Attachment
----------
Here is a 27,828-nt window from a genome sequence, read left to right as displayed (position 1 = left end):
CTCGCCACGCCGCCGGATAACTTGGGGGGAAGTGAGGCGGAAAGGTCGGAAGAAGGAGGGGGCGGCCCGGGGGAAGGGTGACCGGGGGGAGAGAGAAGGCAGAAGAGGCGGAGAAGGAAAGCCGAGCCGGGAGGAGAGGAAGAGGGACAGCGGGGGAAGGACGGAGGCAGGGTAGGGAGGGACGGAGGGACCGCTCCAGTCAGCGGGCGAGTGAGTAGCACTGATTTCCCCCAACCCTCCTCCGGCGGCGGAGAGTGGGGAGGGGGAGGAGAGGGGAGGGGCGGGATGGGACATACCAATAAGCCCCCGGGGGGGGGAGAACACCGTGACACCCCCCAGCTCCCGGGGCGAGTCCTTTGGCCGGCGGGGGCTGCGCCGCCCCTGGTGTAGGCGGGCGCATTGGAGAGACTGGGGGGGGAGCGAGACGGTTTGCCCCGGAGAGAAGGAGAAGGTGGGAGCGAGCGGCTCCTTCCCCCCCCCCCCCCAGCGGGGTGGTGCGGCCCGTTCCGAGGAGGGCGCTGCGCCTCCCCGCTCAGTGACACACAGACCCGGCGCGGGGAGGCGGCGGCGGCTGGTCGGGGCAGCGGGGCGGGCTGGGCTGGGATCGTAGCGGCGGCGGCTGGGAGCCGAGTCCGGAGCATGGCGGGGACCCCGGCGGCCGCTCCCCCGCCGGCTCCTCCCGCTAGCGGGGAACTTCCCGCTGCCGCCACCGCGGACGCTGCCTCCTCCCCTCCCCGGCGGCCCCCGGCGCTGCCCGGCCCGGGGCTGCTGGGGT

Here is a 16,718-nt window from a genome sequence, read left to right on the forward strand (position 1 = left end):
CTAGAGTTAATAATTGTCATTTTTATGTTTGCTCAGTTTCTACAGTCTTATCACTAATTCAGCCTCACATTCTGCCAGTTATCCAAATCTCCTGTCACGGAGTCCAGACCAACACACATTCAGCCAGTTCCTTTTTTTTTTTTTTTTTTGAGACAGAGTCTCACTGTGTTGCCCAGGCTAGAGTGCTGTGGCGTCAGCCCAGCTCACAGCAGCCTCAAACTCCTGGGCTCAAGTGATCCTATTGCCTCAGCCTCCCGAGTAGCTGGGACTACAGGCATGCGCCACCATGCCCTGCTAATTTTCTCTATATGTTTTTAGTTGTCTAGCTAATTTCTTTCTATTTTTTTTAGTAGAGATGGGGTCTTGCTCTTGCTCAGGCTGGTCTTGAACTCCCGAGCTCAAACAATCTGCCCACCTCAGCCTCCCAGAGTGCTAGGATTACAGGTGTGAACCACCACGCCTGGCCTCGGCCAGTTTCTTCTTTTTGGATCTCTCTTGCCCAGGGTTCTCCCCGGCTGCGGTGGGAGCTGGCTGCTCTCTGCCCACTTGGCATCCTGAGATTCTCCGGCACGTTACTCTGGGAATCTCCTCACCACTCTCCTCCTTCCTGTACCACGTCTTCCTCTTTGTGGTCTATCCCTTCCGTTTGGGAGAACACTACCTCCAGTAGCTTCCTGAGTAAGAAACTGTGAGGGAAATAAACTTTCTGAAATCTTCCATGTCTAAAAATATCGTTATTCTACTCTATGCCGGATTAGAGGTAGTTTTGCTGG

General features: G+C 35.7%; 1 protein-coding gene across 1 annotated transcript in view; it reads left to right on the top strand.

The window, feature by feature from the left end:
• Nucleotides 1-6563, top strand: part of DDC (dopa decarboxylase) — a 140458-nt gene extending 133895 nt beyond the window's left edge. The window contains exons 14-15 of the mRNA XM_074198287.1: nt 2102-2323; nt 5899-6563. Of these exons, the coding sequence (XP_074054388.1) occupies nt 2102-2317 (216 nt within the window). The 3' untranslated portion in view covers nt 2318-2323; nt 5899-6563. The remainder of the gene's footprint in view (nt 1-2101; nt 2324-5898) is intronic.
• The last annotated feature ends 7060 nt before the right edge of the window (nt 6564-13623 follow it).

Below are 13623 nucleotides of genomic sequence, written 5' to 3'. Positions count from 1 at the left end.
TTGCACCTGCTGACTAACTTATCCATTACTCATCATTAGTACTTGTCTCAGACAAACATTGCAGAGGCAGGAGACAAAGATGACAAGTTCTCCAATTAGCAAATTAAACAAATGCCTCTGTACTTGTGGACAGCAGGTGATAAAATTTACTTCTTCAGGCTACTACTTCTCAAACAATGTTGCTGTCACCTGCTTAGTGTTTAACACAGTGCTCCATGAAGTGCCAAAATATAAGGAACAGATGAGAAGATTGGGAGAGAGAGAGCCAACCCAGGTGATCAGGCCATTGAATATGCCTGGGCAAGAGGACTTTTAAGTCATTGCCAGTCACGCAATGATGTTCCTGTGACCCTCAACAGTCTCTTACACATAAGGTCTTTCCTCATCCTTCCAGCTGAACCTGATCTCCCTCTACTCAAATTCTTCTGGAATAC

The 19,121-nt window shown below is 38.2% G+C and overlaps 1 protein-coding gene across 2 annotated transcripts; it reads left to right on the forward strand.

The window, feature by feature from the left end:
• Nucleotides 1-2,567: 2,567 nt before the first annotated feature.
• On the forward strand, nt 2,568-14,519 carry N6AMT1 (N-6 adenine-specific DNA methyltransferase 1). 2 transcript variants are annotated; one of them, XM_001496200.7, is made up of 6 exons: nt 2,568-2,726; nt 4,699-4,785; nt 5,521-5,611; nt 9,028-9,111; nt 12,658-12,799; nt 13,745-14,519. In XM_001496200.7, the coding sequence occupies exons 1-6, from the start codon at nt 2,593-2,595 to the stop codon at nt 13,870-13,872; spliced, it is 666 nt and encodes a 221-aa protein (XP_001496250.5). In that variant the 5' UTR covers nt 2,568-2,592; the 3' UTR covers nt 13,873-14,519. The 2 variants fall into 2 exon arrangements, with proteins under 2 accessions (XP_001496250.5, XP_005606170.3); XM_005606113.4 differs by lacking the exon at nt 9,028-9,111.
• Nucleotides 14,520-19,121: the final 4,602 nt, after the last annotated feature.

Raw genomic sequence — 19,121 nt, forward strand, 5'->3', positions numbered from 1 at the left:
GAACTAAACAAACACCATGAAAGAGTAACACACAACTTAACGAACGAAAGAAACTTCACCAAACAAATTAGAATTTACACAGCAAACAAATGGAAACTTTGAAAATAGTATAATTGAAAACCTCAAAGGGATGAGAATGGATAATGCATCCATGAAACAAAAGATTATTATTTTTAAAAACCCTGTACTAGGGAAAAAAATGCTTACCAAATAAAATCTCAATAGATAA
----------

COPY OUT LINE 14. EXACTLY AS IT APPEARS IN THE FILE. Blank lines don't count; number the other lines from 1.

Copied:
• On the forward strand, nt 2,568-14,519 carry N6AMT1 (N-6 adenine-specific DNA methyltransferase 1). 2 transcript variants are annotated; one of them, XM_001496200.7, is made up of 6 exons: nt 2,568-2,726; nt 4,699-4,785; nt 5,521-5,611; nt 9,028-9,111; nt 12,658-12,799; nt 13,745-14,519. In XM_001496200.7, the coding sequence occupies exons 1-6, from the start codon at nt 2,593-2,595 to the stop codon at nt 13,870-13,872; spliced, it is 666 nt and encodes a 221-aa protein (XP_001496250.5). In that variant the 5' UTR covers nt 2,568-2,592; the 3' UTR covers nt 13,873-14,519. The 2 variants fall into 2 exon arrangements, with proteins under 2 accessions (XP_001496250.5, XP_005606170.3); XM_005606113.4 differs by lacking the exon at nt 9,028-9,111.